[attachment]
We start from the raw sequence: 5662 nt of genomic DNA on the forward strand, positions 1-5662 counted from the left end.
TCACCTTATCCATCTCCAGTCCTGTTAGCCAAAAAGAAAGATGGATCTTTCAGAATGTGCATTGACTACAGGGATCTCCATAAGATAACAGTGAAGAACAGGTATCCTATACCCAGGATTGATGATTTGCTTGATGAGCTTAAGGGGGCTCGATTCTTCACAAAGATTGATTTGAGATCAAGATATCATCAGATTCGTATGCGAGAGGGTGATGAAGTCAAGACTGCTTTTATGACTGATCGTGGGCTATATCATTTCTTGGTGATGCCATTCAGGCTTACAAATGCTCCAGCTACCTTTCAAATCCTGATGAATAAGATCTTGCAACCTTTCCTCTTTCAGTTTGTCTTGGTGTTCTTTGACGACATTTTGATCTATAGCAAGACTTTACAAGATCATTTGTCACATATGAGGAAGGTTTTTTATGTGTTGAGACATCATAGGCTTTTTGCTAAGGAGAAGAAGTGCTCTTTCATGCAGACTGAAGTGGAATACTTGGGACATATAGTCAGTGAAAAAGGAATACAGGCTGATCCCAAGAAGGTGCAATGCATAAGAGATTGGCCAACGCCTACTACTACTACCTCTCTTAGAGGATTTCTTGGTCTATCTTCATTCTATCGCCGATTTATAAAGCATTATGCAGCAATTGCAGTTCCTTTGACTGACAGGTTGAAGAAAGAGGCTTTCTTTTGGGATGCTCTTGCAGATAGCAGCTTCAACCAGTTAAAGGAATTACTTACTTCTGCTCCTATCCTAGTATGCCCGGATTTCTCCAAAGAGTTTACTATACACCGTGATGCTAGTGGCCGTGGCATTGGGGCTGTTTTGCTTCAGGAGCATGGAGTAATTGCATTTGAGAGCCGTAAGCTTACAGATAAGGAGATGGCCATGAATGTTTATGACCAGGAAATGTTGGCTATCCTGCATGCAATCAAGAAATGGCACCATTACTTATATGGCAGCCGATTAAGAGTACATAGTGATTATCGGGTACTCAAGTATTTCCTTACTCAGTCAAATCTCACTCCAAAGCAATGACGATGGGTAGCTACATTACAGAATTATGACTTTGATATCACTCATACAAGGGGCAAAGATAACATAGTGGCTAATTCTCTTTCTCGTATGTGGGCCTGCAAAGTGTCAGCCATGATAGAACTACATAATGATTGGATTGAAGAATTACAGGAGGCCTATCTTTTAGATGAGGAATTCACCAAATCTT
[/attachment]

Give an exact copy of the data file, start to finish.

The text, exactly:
We start from the raw sequence: 5662 nt of genomic DNA on the forward strand, positions 1-5662 counted from the left end.
TCACCTTATCCATCTCCAGTCCTGTTAGCCAAAAAGAAAGATGGATCTTTCAGAATGTGCATTGACTACAGGGATCTCCATAAGATAACAGTGAAGAACAGGTATCCTATACCCAGGATTGATGATTTGCTTGATGAGCTTAAGGGGGCTCGATTCTTCACAAAGATTGATTTGAGATCAAGATATCATCAGATTCGTATGCGAGAGGGTGATGAAGTCAAGACTGCTTTTATGACTGATCGTGGGCTATATCATTTCTTGGTGATGCCATTCAGGCTTACAAATGCTCCAGCTACCTTTCAAATCCTGATGAATAAGATCTTGCAACCTTTCCTCTTTCAGTTTGTCTTGGTGTTCTTTGACGACATTTTGATCTATAGCAAGACTTTACAAGATCATTTGTCACATATGAGGAAGGTTTTTTATGTGTTGAGACATCATAGGCTTTTTGCTAAGGAGAAGAAGTGCTCTTTCATGCAGACTGAAGTGGAATACTTGGGACATATAGTCAGTGAAAAAGGAATACAGGCTGATCCCAAGAAGGTGCAATGCATAAGAGATTGGCCAACGCCTACTACTACTACCTCTCTTAGAGGATTTCTTGGTCTATCTTCATTCTATCGCCGATTTATAAAGCATTATGCAGCAATTGCAGTTCCTTTGACTGACAGGTTGAAGAAAGAGGCTTTCTTTTGGGATGCTCTTGCAGATAGCAGCTTCAACCAGTTAAAGGAATTACTTACTTCTGCTCCTATCCTAGTATGCCCGGATTTCTCCAAAGAGTTTACTATACACCGTGATGCTAGTGGCCGTGGCATTGGGGCTGTTTTGCTTCAGGAGCATGGAGTAATTGCATTTGAGAGCCGTAAGCTTACAGATAAGGAGATGGCCATGAATGTTTATGACCAGGAAATGTTGGCTATCCTGCATGCAATCAAGAAATGGCACCATTACTTATATGGCAGCCGATTAAGAGTACATAGTGATTATCGGGTACTCAAGTATTTCCTTACTCAGTCAAATCTCACTCCAAAGCAATGACGATGGGTAGCTACATTACAGAATTATGACTTTGATATCACTCATACAAGGGGCAAAGATAACATAGTGGCTAATTCTCTTTCTCGTATGTGGGCCTGCAAAGTGTCAGCCATGATAGAACTACATAATGATTGGATTGAAGAATTACAGGAGGCCTATCTTTTAGATGAGGAATTCACCAAATCTT